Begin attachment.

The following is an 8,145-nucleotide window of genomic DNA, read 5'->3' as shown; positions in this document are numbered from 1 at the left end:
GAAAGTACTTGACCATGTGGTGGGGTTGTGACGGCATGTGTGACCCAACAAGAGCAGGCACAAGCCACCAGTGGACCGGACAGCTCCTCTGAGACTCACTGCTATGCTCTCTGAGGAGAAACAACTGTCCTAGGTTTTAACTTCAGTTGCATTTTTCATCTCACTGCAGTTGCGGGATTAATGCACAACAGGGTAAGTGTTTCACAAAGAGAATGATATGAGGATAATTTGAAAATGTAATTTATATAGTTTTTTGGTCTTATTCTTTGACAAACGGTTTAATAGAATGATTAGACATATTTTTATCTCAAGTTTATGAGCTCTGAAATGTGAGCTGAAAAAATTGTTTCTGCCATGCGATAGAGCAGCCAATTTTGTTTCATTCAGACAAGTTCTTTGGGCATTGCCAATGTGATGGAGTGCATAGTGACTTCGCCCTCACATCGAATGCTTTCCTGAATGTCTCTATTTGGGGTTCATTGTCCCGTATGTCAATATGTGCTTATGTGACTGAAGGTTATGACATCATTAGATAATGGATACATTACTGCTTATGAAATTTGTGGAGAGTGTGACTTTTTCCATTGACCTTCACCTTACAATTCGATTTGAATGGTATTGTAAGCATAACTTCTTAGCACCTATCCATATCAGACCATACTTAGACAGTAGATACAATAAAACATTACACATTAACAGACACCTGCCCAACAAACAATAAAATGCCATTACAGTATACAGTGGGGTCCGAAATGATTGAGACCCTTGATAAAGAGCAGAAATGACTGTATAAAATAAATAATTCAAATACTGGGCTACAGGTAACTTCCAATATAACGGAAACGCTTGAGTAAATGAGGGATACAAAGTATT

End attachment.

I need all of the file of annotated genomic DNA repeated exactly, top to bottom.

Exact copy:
The following is an 8,145-nucleotide window of genomic DNA, read 5'->3' as shown; positions in this document are numbered from 1 at the left end:
GAAAGTACTTGACCATGTGGTGGGGTTGTGACGGCATGTGTGACCCAACAAGAGCAGGCACAAGCCACCAGTGGACCGGACAGCTCCTCTGAGACTCACTGCTATGCTCTCTGAGGAGAAACAACTGTCCTAGGTTTTAACTTCAGTTGCATTTTTCATCTCACTGCAGTTGCGGGATTAATGCACAACAGGGTAAGTGTTTCACAAAGAGAATGATATGAGGATAATTTGAAAATGTAATTTATATAGTTTTTTGGTCTTATTCTTTGACAAACGGTTTAATAGAATGATTAGACATATTTTTATCTCAAGTTTATGAGCTCTGAAATGTGAGCTGAAAAAATTGTTTCTGCCATGCGATAGAGCAGCCAATTTTGTTTCATTCAGACAAGTTCTTTGGGCATTGCCAATGTGATGGAGTGCATAGTGACTTCGCCCTCACATCGAATGCTTTCCTGAATGTCTCTATTTGGGGTTCATTGTCCCGTATGTCAATATGTGCTTATGTGACTGAAGGTTATGACATCATTAGATAATGGATACATTACTGCTTATGAAATTTGTGGAGAGTGTGACTTTTTCCATTGACCTTCACCTTACAATTCGATTTGAATGGTATTGTAAGCATAACTTCTTAGCACCTATCCATATCAGACCATACTTAGACAGTAGATACAATAAAACATTACACATTAACAGACACCTGCCCAACAAACAATAAAATGCCATTACAGTATACAGTGGGGTCCGAAATGATTGAGACCCTTGATAAAGAGCAGAAATGACTGTATAAAATAAATAATTCAAATACTGGGCTACAGGTAACTTCCAATATAACGGAAACGCTTGAGTAAATGAGGGATACAAAGTATT